Source: bbc.co.uk 4 October 2017
The European Union has launched a fresh crackdown over taxes paid by tech giants Amazon and Apple.
Amazon has been ordered to repay €250m (£221m; $293m) in back taxes after the European Commission said it had been given an unfair tax deal in Luxembourg.
The Commission also plans to take Ireland to court over its failure to collect €13bn of back taxes from Apple.
“EU Citizenship for Sale: Legal Scheme Allows Corrupt Politicians and Businessmen to Slip into the EU”
Source: occur.org 18 September 2017
“Russian and Ukrainian oligarchs suspected of corruption are among hundreds who have acquired EU passports under the “golden visa” program – a bourgeois shortcut to European citizenship in exchange for cash investments, the Guardian reported Sunday.”
“The paper claims that Cyprus alone has made over $US 4 billion selling passports to international oligarchs, “granting them the right to live and work throughout Europe,” completely legally.
However, Cyprus is not alone. “The Golden Visa program for Spain, Portugal, Malta, Greece and Cyprus are the most prominent. Bulgaria and Hungary offer residency and citizenship by investment in Europe through government bonds,” the Golden Visa website claims.”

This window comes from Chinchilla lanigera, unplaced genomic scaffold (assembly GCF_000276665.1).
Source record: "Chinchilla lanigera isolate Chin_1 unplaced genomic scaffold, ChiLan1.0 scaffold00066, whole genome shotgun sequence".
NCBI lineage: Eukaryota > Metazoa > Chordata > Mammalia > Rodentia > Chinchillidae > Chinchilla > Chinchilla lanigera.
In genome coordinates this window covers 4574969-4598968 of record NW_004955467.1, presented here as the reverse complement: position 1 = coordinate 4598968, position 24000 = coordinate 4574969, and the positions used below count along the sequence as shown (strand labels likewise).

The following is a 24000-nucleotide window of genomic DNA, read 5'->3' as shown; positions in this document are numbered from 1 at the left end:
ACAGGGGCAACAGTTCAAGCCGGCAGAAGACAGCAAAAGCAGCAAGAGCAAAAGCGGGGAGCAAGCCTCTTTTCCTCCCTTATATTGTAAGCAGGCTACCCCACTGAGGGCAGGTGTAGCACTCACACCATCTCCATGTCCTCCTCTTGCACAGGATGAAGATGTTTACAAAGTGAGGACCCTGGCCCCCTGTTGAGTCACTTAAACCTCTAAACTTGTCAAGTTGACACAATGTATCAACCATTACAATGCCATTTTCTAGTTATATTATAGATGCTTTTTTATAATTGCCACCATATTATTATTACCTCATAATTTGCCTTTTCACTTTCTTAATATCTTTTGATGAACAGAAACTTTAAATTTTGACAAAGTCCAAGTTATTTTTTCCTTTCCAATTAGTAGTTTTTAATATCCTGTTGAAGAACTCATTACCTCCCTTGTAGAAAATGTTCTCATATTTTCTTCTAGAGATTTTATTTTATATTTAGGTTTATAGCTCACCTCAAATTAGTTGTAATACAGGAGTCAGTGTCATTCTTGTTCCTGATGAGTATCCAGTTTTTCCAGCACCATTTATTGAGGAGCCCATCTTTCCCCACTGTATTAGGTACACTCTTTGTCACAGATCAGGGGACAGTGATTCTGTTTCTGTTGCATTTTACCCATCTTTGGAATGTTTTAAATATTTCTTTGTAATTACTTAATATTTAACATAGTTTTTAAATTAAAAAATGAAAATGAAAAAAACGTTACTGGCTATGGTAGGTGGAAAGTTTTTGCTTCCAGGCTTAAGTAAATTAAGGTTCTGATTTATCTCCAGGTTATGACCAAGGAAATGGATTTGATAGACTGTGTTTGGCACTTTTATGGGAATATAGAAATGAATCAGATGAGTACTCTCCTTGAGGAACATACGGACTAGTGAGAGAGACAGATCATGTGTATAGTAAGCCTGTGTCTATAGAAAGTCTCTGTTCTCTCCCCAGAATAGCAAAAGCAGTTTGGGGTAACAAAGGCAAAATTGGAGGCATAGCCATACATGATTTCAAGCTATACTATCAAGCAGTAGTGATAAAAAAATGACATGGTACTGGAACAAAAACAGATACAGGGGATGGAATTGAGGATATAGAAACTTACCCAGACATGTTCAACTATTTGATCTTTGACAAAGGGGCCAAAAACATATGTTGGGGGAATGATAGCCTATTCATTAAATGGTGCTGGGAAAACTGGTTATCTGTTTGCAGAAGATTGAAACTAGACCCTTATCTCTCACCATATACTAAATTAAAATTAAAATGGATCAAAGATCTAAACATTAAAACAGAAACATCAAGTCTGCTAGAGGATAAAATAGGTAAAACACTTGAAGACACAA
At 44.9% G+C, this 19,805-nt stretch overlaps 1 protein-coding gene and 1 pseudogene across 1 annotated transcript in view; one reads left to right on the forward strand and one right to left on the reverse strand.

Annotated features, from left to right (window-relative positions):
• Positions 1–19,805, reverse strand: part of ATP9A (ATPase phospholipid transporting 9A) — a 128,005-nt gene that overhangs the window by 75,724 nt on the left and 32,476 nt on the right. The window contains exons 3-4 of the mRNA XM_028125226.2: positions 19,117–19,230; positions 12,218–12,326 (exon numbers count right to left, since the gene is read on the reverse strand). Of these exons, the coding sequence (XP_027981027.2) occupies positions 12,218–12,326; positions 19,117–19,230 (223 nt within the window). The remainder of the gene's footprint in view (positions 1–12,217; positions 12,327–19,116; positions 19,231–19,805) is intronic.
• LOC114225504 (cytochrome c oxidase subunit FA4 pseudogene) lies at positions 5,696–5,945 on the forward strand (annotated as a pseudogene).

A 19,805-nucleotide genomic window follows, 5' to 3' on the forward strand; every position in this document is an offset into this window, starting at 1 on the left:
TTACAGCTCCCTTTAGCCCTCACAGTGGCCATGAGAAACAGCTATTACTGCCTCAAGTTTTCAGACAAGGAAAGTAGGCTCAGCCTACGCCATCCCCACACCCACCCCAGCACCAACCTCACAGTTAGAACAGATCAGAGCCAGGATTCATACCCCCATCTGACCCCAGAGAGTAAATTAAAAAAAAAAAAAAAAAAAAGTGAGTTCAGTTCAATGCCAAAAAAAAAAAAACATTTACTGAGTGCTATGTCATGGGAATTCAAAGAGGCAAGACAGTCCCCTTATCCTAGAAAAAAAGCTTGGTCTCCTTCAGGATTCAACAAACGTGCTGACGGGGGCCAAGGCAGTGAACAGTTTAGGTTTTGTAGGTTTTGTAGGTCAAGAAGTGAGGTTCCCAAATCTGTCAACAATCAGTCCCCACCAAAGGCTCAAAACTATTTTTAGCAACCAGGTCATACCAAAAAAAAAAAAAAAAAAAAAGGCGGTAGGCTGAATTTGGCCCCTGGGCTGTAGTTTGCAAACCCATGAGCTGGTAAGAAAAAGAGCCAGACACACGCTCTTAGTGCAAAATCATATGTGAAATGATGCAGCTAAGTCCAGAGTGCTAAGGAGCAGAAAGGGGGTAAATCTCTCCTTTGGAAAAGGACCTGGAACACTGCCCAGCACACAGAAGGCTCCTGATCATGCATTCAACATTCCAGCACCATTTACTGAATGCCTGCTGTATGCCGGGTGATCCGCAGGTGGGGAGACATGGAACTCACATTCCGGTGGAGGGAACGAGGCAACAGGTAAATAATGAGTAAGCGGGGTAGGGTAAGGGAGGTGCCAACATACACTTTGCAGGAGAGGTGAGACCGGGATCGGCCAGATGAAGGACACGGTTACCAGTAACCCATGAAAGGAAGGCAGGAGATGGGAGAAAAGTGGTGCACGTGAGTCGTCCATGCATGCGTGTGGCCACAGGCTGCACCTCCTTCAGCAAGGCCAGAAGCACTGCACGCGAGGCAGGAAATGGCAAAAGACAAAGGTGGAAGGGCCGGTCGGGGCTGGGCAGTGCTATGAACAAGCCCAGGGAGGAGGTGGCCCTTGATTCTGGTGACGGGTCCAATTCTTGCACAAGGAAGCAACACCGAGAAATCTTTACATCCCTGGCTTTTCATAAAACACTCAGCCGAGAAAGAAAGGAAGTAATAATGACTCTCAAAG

Source: europarl.europa.eu, 27 March 2017
Economic and Monetary Affairs Committee MEPs have voted to close loopholes which allow some of the world’s largest corporations to avoid paying tax on profits by exploiting differences in the tax systems of EU and third countries.
These mismatches allow corporations established in two jurisdictions (inside and outside the EU) to use the lack of coordination between national tax systems either to have the same expenditure deducted in both jurisdictions (so the firm enjoys a double tax deduction), or to have a payment recognised as tax deductible in one jurisdiction but not recognised as taxable income in the other.
The report now goes to the Council for its consideration.
Source article by Jones Day 10.03.2017 via The International Law Office
The field of trade defence instruments (TDIs) is among the most active in international trade law and their use could further increase as a result of the current wave of protectionism.
TDIs are measures imposed by countries in order to protect their markets when harmed by certain trade practices by exporters (dumping) or other governments (subsidisation), or by an unforeseen, sharp and sudden increase in imports. Read the rest of this entry »